Randall Brown Commentary Foundling Review

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Self Eclipse

In an eclipse of the moon, the earth’s shadow makes the moon disappear. In John Middlebrook’s “Self-Eclipse,” not only has the speaker lost that which he used to gaze upon, but even the shadow itself has made other plans.  Those stanza-ending similes—like rings in an ancient tree, like the mouths of the mute, like a fellow traveler—hint at transformation, the way this loss has changed the speaker into someone unlike the one who existed before. The speaker enacts the past—eyes circling, arms opening—but it’s all emptiness now.  What the speaker finds—a mirror and the Self reflected back—made me think of Lacan’s mirror phase, that moment the infant views his/her reflection and imagines that image as Other, a perfect Self, out of bounds, capable of impossible things. My knowledge of Lacan is kind of pop psychology like, but that mirroring, I think, might be how one learns to love in Lacan’s world, searching for that Other to fill the gap between infant and reflection. Middlebrook’s final “I am in my own way” hints at a number of meanings, and I like the reading of “in my own way” as when one says, “I would’ve passed, but that car was in my way.” The poem evokes the way we loved before we got in our ways, when put our whole selves into it, as if we had nothing to lose.


My own daughter spends endless time comparing her own hands to my wife’s, and perhaps she imagines her own hands gaining in definition and rings, and that sense of time and age brings about a hopefulness rather than dread. Such is the world of Rae Spencer’s “Longing,” a poem that captures the childhood of Itsy Bitsy Spider, Lassie Comes Home, the private brook, the yearning for “whatever awaits / atop the waterspout.”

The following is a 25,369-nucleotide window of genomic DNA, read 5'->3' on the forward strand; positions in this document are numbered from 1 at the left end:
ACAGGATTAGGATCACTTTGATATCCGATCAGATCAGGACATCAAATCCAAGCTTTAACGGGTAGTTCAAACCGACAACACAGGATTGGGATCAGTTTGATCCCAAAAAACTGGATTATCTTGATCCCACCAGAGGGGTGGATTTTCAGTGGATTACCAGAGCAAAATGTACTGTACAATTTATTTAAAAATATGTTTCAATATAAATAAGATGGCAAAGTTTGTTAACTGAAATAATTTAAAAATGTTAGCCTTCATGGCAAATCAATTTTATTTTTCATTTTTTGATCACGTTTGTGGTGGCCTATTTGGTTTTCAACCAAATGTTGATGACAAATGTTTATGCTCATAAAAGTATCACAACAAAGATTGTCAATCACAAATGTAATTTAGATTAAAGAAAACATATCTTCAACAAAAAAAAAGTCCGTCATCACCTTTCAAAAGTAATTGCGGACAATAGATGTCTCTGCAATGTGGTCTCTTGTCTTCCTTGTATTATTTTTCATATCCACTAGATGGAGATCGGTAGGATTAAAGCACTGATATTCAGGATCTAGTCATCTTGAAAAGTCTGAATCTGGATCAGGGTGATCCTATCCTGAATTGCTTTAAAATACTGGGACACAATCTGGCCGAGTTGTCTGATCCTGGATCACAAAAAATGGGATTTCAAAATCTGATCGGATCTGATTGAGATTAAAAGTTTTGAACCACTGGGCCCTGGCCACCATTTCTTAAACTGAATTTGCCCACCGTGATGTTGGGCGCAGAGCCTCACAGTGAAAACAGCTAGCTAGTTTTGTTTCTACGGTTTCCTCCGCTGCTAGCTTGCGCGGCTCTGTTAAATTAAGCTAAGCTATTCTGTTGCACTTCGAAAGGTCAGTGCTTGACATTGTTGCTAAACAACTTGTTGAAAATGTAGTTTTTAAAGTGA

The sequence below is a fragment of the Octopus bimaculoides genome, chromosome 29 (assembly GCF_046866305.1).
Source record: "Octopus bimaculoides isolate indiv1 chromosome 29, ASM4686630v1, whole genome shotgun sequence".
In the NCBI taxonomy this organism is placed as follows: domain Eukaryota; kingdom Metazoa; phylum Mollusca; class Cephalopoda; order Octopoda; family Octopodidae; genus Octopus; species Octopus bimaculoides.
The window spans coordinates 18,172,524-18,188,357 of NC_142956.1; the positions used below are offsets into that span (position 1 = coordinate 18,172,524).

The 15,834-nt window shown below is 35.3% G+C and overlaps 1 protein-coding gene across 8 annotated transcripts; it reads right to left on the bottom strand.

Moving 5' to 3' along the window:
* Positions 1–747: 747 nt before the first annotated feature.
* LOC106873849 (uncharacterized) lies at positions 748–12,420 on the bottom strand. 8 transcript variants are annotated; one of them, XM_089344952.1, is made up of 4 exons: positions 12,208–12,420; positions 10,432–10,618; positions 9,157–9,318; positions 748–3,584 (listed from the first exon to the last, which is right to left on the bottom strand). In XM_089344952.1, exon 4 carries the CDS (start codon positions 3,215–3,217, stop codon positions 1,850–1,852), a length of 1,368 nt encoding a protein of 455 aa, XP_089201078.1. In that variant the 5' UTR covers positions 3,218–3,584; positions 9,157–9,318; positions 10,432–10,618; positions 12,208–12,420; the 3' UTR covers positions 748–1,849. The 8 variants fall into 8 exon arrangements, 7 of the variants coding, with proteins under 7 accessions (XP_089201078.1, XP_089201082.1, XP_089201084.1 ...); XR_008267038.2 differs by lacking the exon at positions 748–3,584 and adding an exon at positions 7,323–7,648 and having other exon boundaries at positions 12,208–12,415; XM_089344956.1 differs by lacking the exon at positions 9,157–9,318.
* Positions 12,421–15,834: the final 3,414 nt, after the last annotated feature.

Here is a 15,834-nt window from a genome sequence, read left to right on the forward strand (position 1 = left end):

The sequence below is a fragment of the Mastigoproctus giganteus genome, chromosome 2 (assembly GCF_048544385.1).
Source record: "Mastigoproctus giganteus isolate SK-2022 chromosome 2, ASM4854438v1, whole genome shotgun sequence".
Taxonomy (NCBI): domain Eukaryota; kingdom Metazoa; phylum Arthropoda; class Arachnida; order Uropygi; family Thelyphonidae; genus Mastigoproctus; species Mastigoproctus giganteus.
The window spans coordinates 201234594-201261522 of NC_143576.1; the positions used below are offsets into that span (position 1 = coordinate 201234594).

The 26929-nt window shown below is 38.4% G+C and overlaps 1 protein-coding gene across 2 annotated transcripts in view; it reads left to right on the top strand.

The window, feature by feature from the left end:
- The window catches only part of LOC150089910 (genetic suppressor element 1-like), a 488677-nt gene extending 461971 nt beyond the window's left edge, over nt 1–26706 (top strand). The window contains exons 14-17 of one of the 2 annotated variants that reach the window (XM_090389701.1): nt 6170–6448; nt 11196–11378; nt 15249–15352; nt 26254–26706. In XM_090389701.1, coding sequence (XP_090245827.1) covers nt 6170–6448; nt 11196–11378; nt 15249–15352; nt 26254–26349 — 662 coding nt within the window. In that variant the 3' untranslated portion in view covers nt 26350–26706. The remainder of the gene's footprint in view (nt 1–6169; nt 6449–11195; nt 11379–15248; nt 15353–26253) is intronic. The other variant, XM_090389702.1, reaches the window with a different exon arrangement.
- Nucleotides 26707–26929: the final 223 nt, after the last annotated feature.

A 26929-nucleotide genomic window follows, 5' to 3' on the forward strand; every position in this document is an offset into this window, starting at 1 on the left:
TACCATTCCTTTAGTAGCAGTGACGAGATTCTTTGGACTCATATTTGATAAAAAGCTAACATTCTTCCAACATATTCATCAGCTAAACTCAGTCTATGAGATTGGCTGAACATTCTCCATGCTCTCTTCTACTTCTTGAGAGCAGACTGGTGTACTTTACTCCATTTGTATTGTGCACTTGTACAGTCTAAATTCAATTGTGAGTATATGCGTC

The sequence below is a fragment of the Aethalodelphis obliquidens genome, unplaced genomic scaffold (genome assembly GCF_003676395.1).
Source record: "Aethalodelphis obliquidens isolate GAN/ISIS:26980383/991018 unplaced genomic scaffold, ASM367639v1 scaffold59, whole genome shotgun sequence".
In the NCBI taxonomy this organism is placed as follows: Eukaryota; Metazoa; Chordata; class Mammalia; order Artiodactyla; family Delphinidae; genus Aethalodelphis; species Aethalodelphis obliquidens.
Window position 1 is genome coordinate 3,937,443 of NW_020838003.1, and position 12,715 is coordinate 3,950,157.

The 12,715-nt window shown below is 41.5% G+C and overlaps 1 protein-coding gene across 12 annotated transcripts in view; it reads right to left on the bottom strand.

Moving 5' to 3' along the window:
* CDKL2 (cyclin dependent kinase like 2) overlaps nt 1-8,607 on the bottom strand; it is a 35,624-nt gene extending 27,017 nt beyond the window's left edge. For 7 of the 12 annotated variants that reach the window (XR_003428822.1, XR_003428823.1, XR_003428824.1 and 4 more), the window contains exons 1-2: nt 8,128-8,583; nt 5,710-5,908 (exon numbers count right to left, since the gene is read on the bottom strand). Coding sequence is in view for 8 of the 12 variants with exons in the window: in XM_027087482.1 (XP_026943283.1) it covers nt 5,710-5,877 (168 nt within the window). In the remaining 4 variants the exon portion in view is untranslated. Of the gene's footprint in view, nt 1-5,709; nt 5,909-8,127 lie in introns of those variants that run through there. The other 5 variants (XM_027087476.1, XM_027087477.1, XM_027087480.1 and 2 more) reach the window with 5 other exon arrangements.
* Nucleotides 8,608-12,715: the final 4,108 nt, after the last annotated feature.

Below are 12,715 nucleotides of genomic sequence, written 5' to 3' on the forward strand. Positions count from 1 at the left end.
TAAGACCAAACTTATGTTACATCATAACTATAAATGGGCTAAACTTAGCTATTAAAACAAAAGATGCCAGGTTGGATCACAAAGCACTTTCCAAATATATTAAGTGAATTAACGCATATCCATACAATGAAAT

The Husband Across The Hall 

Andrew Roe’s piece begins with a simple statement: “There is a husband” and ends with “ringless ring finger” and something else.  The narrator knows the wife exists and the couples who incrementally get louder surely must exist also. It ends in the future, in a dream of a husband who isn’t. It is, among many things, about looking and seeing and wondering. I love this line: “Once I saw him drop a sack of groceries, the food and packages spilling out like bad thoughts.” People in the world become what we dream they might be; it is almost, one might think, better that way.

Carl Jung’s Epiphany Cakes: A Memoir in Recipe Form

I sensed the “real” behind this piece, although I wasn’t familiar with Jung and Freud and Sabina. I’m drawn to the complexity of the association with the Epiphany, the cake itself, the history of Jung, of Freud, and Sabina, the “lucky child” for whom the baker hides a token. “A token of what?” might be one question that surfaces throughout. A recipe, tells me, can also be a medical prescription or a means to a desired end (“a recipe for success”); it’s from recipere, “to take,” as in “take two of these and call me in the morning.” Of the many lines that stick, there’s this one, “From this paper both Freud and I borrowed liberally, usually without attribution.”


Behlor Santi’s narrator begins with an address to Mama-San, whose Japanese stings the narrator’s ears.  At the end, the narrator tells her family who refuses to eat her Japanese food, “Love songs can be sappy. But we always love them against our better judgment.”  The husband ‘s love of “the multicultural vibe” and his post-travel, post-coital expression might sum up the contemporary idea of that age-old American idea of the melting pot. Identity is a far more complex, inter-connected, lonely journey than any recipe for integration might lead us to believe. “Like soda?” the son asks, when his mother tells him about sappy love songs. “Yes,” she answers. Just like that.

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